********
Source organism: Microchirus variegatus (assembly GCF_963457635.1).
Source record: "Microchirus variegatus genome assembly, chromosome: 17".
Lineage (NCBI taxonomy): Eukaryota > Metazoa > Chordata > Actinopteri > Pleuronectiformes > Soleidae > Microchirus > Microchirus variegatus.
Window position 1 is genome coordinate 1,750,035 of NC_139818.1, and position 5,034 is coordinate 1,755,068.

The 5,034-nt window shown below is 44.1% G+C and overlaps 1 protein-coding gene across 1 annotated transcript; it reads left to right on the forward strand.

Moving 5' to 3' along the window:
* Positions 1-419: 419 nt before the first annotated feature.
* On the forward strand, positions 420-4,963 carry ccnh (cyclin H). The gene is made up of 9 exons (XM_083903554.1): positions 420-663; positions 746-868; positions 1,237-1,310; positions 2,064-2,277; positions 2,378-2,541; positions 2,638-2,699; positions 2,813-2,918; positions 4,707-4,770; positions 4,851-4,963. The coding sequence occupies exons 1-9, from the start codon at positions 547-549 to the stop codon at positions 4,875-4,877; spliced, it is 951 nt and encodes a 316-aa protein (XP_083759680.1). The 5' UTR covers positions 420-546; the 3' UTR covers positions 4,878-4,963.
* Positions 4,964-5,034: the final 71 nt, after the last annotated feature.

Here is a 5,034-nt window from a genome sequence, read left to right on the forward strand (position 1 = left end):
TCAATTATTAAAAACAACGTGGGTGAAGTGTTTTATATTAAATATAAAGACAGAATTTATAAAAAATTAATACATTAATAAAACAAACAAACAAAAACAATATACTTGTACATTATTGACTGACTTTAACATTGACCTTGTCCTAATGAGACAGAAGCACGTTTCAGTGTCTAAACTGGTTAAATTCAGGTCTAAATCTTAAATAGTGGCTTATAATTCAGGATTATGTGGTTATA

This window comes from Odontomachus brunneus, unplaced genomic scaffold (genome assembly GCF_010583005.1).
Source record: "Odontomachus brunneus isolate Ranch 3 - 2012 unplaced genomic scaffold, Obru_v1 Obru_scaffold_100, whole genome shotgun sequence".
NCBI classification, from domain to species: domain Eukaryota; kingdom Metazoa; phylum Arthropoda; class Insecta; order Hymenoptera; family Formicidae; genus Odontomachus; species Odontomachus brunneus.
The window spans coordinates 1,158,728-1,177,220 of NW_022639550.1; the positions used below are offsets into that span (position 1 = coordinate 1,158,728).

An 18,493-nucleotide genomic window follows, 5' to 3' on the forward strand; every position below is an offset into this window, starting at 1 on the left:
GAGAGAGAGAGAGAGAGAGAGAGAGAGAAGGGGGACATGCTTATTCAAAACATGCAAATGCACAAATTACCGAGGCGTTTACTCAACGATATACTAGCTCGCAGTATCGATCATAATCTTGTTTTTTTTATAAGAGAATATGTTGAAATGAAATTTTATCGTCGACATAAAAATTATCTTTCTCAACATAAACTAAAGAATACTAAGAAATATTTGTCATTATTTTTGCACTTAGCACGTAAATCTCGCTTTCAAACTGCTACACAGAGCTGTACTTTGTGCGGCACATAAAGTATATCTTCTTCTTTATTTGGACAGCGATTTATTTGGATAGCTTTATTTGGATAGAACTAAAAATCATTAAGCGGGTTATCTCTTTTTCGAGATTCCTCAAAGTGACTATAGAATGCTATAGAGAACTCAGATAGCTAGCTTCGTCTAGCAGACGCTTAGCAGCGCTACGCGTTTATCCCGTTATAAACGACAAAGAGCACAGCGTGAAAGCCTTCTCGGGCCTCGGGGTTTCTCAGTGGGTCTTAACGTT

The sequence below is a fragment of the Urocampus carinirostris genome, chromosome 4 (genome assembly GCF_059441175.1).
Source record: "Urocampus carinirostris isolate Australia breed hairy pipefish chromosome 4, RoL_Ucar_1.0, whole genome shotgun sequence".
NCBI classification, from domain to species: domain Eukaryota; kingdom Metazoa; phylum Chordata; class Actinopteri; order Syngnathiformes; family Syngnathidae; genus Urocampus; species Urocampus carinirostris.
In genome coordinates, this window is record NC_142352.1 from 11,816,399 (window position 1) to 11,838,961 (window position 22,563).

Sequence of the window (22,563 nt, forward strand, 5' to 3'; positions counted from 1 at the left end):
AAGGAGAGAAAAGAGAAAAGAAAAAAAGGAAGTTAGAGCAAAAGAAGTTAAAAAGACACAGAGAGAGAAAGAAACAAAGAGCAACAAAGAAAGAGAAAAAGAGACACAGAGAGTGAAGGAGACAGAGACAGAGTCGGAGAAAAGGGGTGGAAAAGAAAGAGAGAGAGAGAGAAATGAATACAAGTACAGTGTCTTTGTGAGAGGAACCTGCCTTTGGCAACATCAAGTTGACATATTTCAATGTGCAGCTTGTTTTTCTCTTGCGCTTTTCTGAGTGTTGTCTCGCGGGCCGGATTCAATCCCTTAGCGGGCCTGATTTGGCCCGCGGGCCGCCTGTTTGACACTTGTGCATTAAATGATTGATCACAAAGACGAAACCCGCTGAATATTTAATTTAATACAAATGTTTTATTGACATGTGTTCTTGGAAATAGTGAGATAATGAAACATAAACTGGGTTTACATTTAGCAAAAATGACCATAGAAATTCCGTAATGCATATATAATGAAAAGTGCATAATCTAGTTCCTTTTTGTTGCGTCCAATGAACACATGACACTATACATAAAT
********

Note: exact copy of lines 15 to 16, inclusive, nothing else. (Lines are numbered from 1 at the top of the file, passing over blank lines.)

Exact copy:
The window spans coordinates 1,158,728-1,177,220 of NW_022639550.1; the positions used below are offsets into that span (position 1 = coordinate 1,158,728).

An 18,493-nucleotide genomic window follows, 5' to 3' on the forward strand; every position below is an offset into this window, starting at 1 on the left: